How industrial legacy cities are advancing sustainable mobility transitions through green fleet management


By Rebecca Wessinghage, Transition Concepts Officer, ICLEI – Local Governments for Sustainability

This blog post also appeared on CityTalk – A blog by ICLEI on 07 Mar 2019.

Industrial legacy cities often have a history of quick population growth, urban sprawl and single-purpose urban planning. These factors have led to development trajectories that separated industrial districts from residential districts, creating car-centric infrastructure that enabled social, economic, and ethnic segregation. Today, many industrial legacy cities in the Urban Transitions Alliance are working to overcome high car-dependency that contributes to clogged streets and high levels of air pollution. At the same time, logistical requirements of industrial production left behind infrastructure assets like streetcar and railway lines that can be used to cities’ advantage.

Sustainable transport is a key milestone on the path towards cleaner and healthier urban environments, and many cities are seeking to reduce individual motorized traffic as a crucial step towards achieving this goal. There are many factors that influence complex urban mobility systems – from national regulation to individual behavior – but municipal fleets and their operation are among the components directly under the control of the local government. Green fleets are therefore an opportunity for cities to directly influence the sustainability of their transport system. Given the substantial size of city fleets – 3,450 units in Cincinnati and 1,100 vehicles in Pittsburgh – the introduction of cleaner technologies forms an important part of cities’ strategies to reduce emissions and improve air quality.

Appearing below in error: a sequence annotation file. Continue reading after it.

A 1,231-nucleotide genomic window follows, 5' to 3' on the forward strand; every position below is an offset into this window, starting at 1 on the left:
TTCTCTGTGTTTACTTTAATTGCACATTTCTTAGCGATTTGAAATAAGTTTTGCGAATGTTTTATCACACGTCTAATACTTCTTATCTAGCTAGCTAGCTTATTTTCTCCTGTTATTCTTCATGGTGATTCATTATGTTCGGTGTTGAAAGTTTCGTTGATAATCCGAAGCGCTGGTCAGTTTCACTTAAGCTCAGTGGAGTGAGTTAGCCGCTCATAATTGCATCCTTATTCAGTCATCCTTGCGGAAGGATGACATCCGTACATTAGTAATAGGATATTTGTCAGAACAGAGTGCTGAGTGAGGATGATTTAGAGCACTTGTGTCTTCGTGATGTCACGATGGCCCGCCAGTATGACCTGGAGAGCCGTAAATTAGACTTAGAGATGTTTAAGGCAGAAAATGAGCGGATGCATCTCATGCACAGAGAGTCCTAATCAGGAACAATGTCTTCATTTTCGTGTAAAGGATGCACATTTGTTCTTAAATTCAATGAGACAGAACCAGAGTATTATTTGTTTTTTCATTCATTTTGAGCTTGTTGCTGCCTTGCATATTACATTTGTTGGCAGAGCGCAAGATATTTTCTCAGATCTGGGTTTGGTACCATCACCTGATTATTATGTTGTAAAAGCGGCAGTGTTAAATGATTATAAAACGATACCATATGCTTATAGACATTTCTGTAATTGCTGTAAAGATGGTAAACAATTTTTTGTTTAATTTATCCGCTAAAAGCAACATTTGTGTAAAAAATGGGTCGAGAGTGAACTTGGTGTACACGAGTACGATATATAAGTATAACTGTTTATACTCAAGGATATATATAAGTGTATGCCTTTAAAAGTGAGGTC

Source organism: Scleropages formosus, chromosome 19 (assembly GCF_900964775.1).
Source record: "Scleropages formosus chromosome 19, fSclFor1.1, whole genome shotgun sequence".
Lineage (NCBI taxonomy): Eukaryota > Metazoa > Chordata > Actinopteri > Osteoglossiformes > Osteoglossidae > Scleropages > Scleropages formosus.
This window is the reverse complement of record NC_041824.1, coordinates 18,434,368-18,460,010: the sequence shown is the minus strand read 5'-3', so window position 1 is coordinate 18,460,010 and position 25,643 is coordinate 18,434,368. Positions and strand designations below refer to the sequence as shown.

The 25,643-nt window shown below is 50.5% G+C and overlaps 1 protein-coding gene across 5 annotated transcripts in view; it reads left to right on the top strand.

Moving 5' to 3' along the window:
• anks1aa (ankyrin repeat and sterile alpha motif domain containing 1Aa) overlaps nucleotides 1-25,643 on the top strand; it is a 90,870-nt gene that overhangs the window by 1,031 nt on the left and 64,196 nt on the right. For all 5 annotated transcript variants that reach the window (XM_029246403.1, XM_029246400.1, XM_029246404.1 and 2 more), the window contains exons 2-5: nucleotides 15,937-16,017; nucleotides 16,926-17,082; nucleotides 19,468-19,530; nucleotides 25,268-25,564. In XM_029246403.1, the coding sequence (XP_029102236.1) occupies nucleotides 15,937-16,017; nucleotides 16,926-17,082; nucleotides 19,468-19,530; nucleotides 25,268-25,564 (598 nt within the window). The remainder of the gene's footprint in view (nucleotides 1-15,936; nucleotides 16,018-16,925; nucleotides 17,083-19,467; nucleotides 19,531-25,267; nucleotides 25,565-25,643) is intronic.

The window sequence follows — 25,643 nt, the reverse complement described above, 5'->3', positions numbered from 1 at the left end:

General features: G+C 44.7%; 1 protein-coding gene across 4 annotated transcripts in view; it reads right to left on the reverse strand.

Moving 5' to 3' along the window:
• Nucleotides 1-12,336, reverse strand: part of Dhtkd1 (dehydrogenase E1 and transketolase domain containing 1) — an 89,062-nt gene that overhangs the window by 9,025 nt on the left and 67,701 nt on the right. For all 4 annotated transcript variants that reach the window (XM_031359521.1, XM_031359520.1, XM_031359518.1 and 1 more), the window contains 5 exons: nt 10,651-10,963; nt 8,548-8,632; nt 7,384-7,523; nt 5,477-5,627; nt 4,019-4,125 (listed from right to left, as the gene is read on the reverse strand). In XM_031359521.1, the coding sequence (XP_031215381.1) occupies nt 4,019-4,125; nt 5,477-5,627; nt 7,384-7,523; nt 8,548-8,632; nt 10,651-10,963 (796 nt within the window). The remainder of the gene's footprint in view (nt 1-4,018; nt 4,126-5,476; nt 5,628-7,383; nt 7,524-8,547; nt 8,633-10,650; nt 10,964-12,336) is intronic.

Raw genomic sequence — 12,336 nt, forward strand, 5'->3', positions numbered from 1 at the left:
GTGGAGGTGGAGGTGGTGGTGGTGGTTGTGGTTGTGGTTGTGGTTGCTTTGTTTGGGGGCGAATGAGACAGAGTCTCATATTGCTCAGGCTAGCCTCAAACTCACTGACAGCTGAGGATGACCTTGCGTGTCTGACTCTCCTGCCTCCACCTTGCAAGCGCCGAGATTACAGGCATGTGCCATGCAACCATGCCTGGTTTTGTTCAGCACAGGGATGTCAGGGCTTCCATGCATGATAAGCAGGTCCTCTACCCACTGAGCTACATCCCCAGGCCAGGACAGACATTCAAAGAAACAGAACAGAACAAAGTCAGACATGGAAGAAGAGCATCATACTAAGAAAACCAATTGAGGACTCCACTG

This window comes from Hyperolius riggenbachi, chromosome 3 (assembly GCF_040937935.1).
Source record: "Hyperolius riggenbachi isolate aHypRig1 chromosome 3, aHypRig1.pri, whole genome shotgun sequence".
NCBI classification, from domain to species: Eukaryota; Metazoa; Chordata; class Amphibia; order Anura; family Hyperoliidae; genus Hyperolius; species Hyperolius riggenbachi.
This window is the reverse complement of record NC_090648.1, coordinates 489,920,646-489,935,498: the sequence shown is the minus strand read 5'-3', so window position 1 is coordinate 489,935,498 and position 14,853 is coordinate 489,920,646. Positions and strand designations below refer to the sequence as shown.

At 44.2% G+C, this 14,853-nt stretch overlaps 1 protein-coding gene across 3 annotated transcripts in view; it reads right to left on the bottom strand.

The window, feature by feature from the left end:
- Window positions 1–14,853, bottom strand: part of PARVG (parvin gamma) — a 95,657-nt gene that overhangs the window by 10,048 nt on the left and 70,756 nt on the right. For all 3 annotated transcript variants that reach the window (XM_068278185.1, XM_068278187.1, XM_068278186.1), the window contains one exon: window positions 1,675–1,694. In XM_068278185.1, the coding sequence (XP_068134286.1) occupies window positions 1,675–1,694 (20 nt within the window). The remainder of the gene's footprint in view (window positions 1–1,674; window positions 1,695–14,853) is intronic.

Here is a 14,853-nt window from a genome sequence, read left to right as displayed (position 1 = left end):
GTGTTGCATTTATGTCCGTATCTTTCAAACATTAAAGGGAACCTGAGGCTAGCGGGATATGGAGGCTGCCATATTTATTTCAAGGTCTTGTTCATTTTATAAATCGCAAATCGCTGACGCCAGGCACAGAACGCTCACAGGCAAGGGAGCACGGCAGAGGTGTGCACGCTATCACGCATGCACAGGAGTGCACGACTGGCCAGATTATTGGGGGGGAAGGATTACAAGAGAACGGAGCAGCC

The potential of green fleet management goes beyond its direct impact; through green fleet strategies cities can spearhead the urban mobility transition. When local governments take action and lead by example, they raise awareness and model sustainable choices. By greening municipal fleets, local governments also support the infrastructure needed to enable more sustainable transport options and pave the way for a broader systemic mobility transition.



Bicycles and cargo bikes as part of the municipal fleet in the City of Dortmund.

In order to understand how green fleet management can impact urban mobility and help to achieve air quality standards and climate goals, we first need to define what it entails. Municipal fleets include components as diverse as light vehicles for administrative staff, police cars, public transport vehicles like busses and streetcars, heavy-duty vehicles like waste and maintenance trucks, ambulances and fire trucks, and sometimes even boats and trailers.